Drabek began the year in Toronto, but he struggled with his control and composure on the mound. He went just 5-4 with a 5.70 ERA in 14 starts before being demoted to Triple-A in the middle of June.
The 23-year-old finished the Triple-A season with the Las Vegas 51s on Monday night and will now join the Blue Jays' bullpen as an option to pitch in long relief.
"There's work that continues to be done, particularly with refining his delivery, controlling his adrenaline while on the mound, commanding his fastball a little more consistently," manager John Farrell said.
"All of those things are still a work in progress but [we] feel like in shorter stints, rather than thinking about getting through a lineup three different times, and getting further Major League experience going into the offseason, there are a lot of positives that can come out of this."
Drabek struggled to find success in the hitter-friendly Pacific Coast League in Triple-A. Toronto wanted its top pitching prospect to stop relying too much on a cut fastball, and that pitch was temporarily removed from his repertoire.
The Texas native didn't respond to the change and the new environment very well. He managed to go just 5-4 with a 7.44 ERA in 15 starts while walking 41 batters over 75 innings.
But Blue Jays general manager Alex Anthopoulos believes those numbers are deceiving. Anthopoulos traveled to Las Vegas on Saturday and watched Drabek's final start. The stats from the game didn't look impressive, but Drabek's performance on the mound caught the GM's attention.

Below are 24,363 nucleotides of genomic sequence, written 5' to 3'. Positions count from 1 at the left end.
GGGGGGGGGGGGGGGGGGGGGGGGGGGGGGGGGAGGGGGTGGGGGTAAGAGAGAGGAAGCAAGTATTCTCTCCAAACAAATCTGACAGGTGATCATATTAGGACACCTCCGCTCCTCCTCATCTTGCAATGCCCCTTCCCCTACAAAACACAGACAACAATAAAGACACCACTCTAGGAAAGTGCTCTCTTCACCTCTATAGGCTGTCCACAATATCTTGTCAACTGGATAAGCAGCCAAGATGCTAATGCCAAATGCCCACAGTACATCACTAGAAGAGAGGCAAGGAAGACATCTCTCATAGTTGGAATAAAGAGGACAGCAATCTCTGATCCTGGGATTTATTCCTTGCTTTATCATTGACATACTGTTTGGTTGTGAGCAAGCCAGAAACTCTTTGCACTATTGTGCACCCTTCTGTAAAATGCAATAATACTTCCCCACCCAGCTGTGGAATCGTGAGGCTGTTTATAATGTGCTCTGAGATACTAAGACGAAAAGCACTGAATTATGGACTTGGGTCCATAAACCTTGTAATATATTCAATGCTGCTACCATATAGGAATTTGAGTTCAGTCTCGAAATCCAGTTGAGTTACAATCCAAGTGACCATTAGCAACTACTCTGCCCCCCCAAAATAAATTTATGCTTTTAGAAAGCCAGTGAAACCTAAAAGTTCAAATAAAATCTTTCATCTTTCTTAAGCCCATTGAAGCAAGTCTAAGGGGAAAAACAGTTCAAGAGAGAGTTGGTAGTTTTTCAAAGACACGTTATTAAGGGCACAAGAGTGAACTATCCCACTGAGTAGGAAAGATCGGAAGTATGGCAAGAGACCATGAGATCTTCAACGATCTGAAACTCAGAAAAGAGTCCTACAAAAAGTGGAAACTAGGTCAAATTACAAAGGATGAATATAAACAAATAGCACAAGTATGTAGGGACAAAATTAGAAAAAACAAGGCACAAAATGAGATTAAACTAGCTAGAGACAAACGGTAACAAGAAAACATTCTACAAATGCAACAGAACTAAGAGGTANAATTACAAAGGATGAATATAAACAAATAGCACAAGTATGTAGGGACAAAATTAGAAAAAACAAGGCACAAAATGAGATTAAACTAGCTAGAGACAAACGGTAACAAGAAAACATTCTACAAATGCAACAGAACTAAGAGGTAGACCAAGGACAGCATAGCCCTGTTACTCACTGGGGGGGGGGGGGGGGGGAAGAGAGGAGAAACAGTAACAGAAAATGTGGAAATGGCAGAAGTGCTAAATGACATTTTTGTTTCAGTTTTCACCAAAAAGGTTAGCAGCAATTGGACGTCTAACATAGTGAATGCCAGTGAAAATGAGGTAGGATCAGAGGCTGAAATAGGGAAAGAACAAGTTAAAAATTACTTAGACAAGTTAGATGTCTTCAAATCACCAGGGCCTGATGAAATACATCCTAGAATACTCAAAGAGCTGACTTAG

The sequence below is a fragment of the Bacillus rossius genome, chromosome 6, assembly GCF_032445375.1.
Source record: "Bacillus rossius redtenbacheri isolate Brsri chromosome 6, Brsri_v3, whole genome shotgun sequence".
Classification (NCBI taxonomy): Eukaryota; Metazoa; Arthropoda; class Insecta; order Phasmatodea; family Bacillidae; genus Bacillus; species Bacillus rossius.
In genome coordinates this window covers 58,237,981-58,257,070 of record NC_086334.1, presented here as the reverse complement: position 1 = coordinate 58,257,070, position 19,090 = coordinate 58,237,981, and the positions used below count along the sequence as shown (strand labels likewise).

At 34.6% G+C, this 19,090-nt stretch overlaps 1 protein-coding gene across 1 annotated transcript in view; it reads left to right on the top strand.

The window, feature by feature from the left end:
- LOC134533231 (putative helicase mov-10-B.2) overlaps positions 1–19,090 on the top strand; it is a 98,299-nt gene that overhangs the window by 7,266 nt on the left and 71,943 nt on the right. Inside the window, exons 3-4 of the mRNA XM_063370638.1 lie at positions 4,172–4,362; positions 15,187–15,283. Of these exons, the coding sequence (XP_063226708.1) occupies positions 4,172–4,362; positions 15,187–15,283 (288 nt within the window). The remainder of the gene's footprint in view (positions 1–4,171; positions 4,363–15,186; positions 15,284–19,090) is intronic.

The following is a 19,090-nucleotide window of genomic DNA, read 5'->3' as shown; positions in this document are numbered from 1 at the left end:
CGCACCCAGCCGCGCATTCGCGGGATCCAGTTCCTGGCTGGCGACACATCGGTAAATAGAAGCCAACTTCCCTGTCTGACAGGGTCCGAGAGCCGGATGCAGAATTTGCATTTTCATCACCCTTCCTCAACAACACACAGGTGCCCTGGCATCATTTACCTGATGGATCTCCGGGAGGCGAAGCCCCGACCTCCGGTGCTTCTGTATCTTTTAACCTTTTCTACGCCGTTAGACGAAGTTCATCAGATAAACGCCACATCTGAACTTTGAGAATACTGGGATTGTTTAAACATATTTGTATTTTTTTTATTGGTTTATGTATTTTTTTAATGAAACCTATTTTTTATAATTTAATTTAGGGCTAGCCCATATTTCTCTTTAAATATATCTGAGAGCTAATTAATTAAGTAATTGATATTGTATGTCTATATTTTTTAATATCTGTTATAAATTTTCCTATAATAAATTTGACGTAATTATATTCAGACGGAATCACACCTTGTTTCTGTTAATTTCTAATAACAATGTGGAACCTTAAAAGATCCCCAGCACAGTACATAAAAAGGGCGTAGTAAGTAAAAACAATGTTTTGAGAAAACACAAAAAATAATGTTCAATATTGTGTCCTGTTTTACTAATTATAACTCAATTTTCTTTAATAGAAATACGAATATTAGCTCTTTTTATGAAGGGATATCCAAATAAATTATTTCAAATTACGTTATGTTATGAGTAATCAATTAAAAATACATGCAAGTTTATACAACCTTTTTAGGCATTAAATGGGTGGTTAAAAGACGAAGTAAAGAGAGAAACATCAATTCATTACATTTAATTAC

"I was really encouraged by what I saw," Anthopoulos said of Drabek, who allowed five runs over six innings. "I sent John Farrell an e-mail during the game. That's how excited I was. If I was sitting in the office and looking at the line, I'd say, 'Oh he's getting hit again.'
"The fastball was up to 96, he averaged 94-95, the curveball, he's now throwing for a strike, which he never had the ability to do here."
Anthopoulos said most of the damage occurred during one inning. It also provided another test for the former first-round pick because Toronto had previously been concerned about a lack of composure when things started to unravel on the mound.
Drabek handled the situation well, which is another step in the right direction for his overall development.
"There was one inning where he gave up the four to five runs, bloopers, bleeders, we kicked the ball behind him, there was a lot of weak hit balls, broken bats," Anthopoulos said. "The inning kind of snowballed on him, and I was really watching to see how he was going to react.
"He was composed, calm. It's going to come for him. I don't know if it's now, I don't know if it's going to be next year, but I think one way or the other, Kyle Drabek is going to be very, very good."